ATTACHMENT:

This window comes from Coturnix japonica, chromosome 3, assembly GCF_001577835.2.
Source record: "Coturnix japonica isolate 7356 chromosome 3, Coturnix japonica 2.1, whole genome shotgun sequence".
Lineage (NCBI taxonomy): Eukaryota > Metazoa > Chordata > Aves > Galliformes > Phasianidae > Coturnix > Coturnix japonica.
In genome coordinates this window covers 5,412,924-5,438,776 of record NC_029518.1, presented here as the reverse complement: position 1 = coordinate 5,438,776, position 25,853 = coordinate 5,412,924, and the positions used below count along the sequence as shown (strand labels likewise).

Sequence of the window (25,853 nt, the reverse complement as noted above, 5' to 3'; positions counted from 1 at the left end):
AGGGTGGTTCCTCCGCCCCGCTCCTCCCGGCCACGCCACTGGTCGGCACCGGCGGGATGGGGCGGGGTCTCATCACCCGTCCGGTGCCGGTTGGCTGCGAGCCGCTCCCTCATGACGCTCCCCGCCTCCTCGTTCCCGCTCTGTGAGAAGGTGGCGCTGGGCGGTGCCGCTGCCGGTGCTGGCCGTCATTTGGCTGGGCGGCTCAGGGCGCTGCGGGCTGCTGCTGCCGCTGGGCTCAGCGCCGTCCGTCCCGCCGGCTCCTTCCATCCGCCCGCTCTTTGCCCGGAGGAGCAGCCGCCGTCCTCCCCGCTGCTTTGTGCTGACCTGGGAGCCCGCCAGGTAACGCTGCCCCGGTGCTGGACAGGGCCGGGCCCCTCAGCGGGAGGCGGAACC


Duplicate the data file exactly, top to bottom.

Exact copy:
This window comes from Coturnix japonica, chromosome 3, assembly GCF_001577835.2.
Source record: "Coturnix japonica isolate 7356 chromosome 3, Coturnix japonica 2.1, whole genome shotgun sequence".
Lineage (NCBI taxonomy): Eukaryota > Metazoa > Chordata > Aves > Galliformes > Phasianidae > Coturnix > Coturnix japonica.
In genome coordinates this window covers 5,412,924-5,438,776 of record NC_029518.1, presented here as the reverse complement: position 1 = coordinate 5,438,776, position 25,853 = coordinate 5,412,924, and the positions used below count along the sequence as shown (strand labels likewise).

Sequence of the window (25,853 nt, the reverse complement as noted above, 5' to 3'; positions counted from 1 at the left end):
AGGGTGGTTCCTCCGCCCCGCTCCTCCCGGCCACGCCACTGGTCGGCACCGGCGGGATGGGGCGGGGTCTCATCACCCGTCCGGTGCCGGTTGGCTGCGAGCCGCTCCCTCATGACGCTCCCCGCCTCCTCGTTCCCGCTCTGTGAGAAGGTGGCGCTGGGCGGTGCCGCTGCCGGTGCTGGCCGTCATTTGGCTGGGCGGCTCAGGGCGCTGCGGGCTGCTGCTGCCGCTGGGCTCAGCGCCGTCCGTCCCGCCGGCTCCTTCCATCCGCCCGCTCTTTGCCCGGAGGAGCAGCCGCCGTCCTCCCCGCTGCTTTGTGCTGACCTGGGAGCCCGCCAGGTAACGCTGCCCCGGTGCTGGACAGGGCCGGGCCCCTCAGCGGGAGGCGGAACC